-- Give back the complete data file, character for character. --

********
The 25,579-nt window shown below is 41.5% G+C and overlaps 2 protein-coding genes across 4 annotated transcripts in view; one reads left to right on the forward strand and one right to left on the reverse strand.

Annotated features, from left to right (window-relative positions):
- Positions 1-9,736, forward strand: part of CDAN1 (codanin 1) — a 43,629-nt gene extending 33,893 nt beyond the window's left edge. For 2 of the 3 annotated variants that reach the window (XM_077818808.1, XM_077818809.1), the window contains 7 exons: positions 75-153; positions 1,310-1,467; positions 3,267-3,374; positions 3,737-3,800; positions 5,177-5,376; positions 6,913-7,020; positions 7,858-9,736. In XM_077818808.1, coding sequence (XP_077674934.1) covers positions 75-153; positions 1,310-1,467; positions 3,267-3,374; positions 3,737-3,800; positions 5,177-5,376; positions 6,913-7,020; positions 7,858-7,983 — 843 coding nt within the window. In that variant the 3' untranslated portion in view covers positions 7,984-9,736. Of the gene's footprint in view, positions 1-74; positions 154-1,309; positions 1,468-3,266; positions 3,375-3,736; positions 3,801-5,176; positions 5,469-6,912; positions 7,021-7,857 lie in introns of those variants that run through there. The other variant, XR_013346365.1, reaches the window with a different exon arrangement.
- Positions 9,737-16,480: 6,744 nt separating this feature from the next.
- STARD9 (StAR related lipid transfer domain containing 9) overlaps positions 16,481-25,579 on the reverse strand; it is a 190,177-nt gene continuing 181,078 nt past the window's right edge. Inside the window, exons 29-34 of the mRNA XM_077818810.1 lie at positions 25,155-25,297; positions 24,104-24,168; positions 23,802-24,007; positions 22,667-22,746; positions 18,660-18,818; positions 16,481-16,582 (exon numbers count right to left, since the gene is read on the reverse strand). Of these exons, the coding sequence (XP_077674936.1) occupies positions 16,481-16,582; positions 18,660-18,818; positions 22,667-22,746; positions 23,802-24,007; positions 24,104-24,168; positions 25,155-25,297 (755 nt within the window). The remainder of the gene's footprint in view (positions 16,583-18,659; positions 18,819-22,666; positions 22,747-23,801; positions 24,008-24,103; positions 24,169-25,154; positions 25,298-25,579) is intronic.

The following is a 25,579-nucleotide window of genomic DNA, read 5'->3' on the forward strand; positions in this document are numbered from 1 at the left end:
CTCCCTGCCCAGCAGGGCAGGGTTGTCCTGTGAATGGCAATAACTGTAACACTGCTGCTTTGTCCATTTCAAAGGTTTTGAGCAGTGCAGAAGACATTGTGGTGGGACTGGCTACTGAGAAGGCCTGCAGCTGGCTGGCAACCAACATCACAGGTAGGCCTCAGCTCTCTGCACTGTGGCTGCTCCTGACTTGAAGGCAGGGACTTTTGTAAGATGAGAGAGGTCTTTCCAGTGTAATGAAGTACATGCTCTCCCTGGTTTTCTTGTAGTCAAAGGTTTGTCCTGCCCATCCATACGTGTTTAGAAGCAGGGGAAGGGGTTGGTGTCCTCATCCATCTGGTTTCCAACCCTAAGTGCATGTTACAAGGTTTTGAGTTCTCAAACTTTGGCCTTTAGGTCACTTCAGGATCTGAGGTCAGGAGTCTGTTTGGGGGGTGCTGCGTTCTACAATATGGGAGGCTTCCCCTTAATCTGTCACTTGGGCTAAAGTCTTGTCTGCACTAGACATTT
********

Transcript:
The 25,579-nt window shown below is 41.5% G+C and overlaps 2 protein-coding genes across 4 annotated transcripts in view; one reads left to right on the forward strand and one right to left on the reverse strand.

Annotated features, from left to right (window-relative positions):
- Positions 1-9,736, forward strand: part of CDAN1 (codanin 1) — a 43,629-nt gene extending 33,893 nt beyond the window's left edge. For 2 of the 3 annotated variants that reach the window (XM_077818808.1, XM_077818809.1), the window contains 7 exons: positions 75-153; positions 1,310-1,467; positions 3,267-3,374; positions 3,737-3,800; positions 5,177-5,376; positions 6,913-7,020; positions 7,858-9,736. In XM_077818808.1, coding sequence (XP_077674934.1) covers positions 75-153; positions 1,310-1,467; positions 3,267-3,374; positions 3,737-3,800; positions 5,177-5,376; positions 6,913-7,020; positions 7,858-7,983 — 843 coding nt within the window. In that variant the 3' untranslated portion in view covers positions 7,984-9,736. Of the gene's footprint in view, positions 1-74; positions 154-1,309; positions 1,468-3,266; positions 3,375-3,736; positions 3,801-5,176; positions 5,469-6,912; positions 7,021-7,857 lie in introns of those variants that run through there. The other variant, XR_013346365.1, reaches the window with a different exon arrangement.
- Positions 9,737-16,480: 6,744 nt separating this feature from the next.
- STARD9 (StAR related lipid transfer domain containing 9) overlaps positions 16,481-25,579 on the reverse strand; it is a 190,177-nt gene continuing 181,078 nt past the window's right edge. Inside the window, exons 29-34 of the mRNA XM_077818810.1 lie at positions 25,155-25,297; positions 24,104-24,168; positions 23,802-24,007; positions 22,667-22,746; positions 18,660-18,818; positions 16,481-16,582 (exon numbers count right to left, since the gene is read on the reverse strand). Of these exons, the coding sequence (XP_077674936.1) occupies positions 16,481-16,582; positions 18,660-18,818; positions 22,667-22,746; positions 23,802-24,007; positions 24,104-24,168; positions 25,155-25,297 (755 nt within the window). The remainder of the gene's footprint in view (positions 16,583-18,659; positions 18,819-22,666; positions 22,747-23,801; positions 24,008-24,103; positions 24,169-25,154; positions 25,298-25,579) is intronic.

The following is a 25,579-nucleotide window of genomic DNA, read 5'->3' on the forward strand; positions in this document are numbered from 1 at the left end:
CTCCCTGCCCAGCAGGGCAGGGTTGTCCTGTGAATGGCAATAACTGTAACACTGCTGCTTTGTCCATTTCAAAGGTTTTGAGCAGTGCAGAAGACATTGTGGTGGGACTGGCTACTGAGAAGGCCTGCAGCTGGCTGGCAACCAACATCACAGGTAGGCCTCAGCTCTCTGCACTGTGGCTGCTCCTGACTTGAAGGCAGGGACTTTTGTAAGATGAGAGAGGTCTTTCCAGTGTAATGAAGTACATGCTCTCCCTGGTTTTCTTGTAGTCAAAGGTTTGTCCTGCCCATCCATACGTGTTTAGAAGCAGGGGAAGGGGTTGGTGTCCTCATCCATCTGGTTTCCAACCCTAAGTGCATGTTACAAGGTTTTGAGTTCTCAAACTTTGGCCTTTAGGTCACTTCAGGATCTGAGGTCAGGAGTCTGTTTGGGGGGTGCTGCGTTCTACAATATGGGAGGCTTCCCCTTAATCTGTCACTTGGGCTAAAGTCTTGTCTGCACTAGACATTT